The Fat Duck … a scientific tour de force in little old Bray

DINING OWL AWARDS1st – for standout dishes; 1st – for family occasions; 3rd – petits fours

When I visited: February 2012

Location: Bray, near Maidenhead

Team: Heston Blumenthal (Chef Patron), Jonny Lake (Head Chef), Isa Bal (Head Sommelier)

Rating in the Michelin Guide: 3 stars

Dining Owl Hoot rating: 5/5

What to wear: Could go casual – no dress code

Ambience: Intimate, like someone’s sitting room

Course of the meal: Jelly of quail, crayfish cream, chicken liver parfait, oak moss and truffle toast (homage to Alain Chapel)

If I could change one thing: Don’t charge for tea at the end


Yes, I’m a Heston fan. I love Dinner, I love the Fat Duck, and I even love the stuff he puts his name on for Waitrose (especially the dark chocolate Easter egg with edible straw – you should definitely check that out). My first introduction to the wonderful world of Mr Blumenthal was at the Fat Duck, which I booked as a surprise for my partner Owl’s birthday a few years ago.

Sometimes high-end restaurants out of London suffer a bit in quality due to their scarcity power: there isn’t enough high-end competition around them so they don’t raise their game like restaurants in London do. Happily, the Fat Duck isn’t one of these and certainly deserves every one of its 3 stars. It’s more like an afternoon of theatre than a normal dining experience, and earned Heston his reputation as a food scientist due to the experimental nature of some of the dishes. It probably isn’t for everyone as there are some things that are quite weird (like the snail porridge, described below) but I loved it.

The whole menu at the time of our visit had a bit of an ‘Alice in Wonderland’ feel, and was childlike in some ways. The cost at the time was £180 per person (there was only one menu). We shared a bottle of Champagne (given that it was a birthday celebration) with the other guests at our table and red and white wine throughout the meal.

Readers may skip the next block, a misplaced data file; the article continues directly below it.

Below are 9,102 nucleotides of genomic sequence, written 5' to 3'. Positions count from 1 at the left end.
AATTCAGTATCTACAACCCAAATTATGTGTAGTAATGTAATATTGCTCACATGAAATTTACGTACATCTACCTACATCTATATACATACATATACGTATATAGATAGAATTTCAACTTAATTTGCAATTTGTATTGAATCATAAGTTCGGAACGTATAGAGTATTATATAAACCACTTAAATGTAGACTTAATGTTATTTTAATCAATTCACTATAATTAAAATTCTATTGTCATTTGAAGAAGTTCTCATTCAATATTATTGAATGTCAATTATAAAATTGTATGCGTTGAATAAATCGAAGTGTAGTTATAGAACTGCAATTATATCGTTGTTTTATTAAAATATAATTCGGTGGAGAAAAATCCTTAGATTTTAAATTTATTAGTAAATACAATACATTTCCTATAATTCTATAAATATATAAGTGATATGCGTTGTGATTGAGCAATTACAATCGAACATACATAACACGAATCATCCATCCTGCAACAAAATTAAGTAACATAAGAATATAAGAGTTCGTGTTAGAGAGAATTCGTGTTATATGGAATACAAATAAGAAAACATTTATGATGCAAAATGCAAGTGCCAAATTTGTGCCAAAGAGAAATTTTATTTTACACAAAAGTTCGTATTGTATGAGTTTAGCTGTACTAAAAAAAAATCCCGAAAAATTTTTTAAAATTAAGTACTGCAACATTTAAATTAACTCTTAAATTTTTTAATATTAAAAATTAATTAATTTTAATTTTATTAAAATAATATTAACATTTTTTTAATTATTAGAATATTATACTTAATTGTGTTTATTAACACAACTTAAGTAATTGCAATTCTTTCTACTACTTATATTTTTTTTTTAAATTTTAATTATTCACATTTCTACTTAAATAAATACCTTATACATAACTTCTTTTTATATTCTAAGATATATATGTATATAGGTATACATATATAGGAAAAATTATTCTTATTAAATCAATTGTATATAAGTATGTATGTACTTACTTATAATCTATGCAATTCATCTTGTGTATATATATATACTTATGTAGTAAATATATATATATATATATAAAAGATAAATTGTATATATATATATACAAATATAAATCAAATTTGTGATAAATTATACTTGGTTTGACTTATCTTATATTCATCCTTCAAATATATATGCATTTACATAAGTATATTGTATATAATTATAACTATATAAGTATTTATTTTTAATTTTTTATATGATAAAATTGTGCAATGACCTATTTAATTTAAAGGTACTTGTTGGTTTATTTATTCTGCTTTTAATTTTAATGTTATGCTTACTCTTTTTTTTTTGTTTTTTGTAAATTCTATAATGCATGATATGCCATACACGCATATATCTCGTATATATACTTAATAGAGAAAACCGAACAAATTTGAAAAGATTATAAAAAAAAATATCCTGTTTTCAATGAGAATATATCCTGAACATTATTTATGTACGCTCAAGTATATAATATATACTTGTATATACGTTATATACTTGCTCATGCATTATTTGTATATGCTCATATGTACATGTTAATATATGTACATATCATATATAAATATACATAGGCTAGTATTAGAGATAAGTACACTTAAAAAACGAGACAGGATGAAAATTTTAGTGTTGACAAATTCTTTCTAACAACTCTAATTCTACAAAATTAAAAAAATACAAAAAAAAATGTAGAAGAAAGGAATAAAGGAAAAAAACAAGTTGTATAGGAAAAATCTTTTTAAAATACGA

In true scientific style, we started off with what looked like puffs of foam: nitro poached aperitifs. You chose from vodka and lime sour, gin and tonic, or campari soda “Citrus Grove” – I went for the campari and found it delicious and feather-light. The next course was red cabbage gazpacho soup with pommery grain mustard ice cream. Weird, but wonderful.

In an “homage to Alain Chapel”, we then had jelly of quail with crayfish cream, chicken liver parfait, oak moss and truffle toast. This was followed by the aforementioned snail porridge with Iberico Bellota ham and shaved fennel. You’ve probably noticed that there isn’t a course so far that is at all ‘normal’ or commonplace but that’s the beauty of this restaurant.

We had roast foie gras next, with rhubarb, braised Konbu and crab biscuit, and then came the standout “Mad Hatter’s Tea Party” (c. 1850): mock turtle soup with pocked watch and toast sandwich.

The interactive theme continued with “Sound of the Sea” – a fish course where you listen with headphones to crashing waves while eating (!). Next came salmon poached in a liquorice gel with artichokes, vanilla mayonnaise and golden trout roe.

We then had Anjou pigeon with blood pudding, risotto of spelt and umbles, which was very tender and delicious. Next came another sciency course of hot and iced tea (half and half in the same cup!). I’m not a fan of normal tea (I always drink green or jasmine if anything) but I did enjoy this.

The first of many desserts came in the form of a galette of rhubarb with neroli scented yoghurt and rhubarb sorbet. Next was the standout “BFG” (black forest gateau), swiftly followed by the wonderful whisk(e)y wine gums (which were whisky-flavoured gum bottles stuck onto a map of Scotland to show you each’s origin!!).

The meal ended amazingly with “Like a Kid in a Sweet Shop” – edible playing cards inside an envelop with an edible seal. This gives you a great last impression of the restaurant and is something you’ll never forget.

The only slight negative that I remember is that they charged us for having tea afterwards (maybe they feel that as the meal actually involved tea you shouldn’t need anything else?) – I know that most restaurants would do the same but given the high price of this one I thought at the time this was a bit steep.

The Fat Duck is of course famous and revered and I’m here to tell you that it deserves to be, and that you should definitely make the trip if you can. I actually booked online and it was a lot easier than I expected to get a spot (although as I remember it has to be Monday-Friday).


Leave a Reply

Fill in your details below or click an icon to log in: Logo

You are commenting using your account. Log Out / Change )

Twitter picture

You are commenting using your Twitter account. Log Out / Change )

Facebook photo

You are commenting using your Facebook account. Log Out / Change )

Google+ photo

You are commenting using your Google+ account. Log Out / Change )

Connecting to %s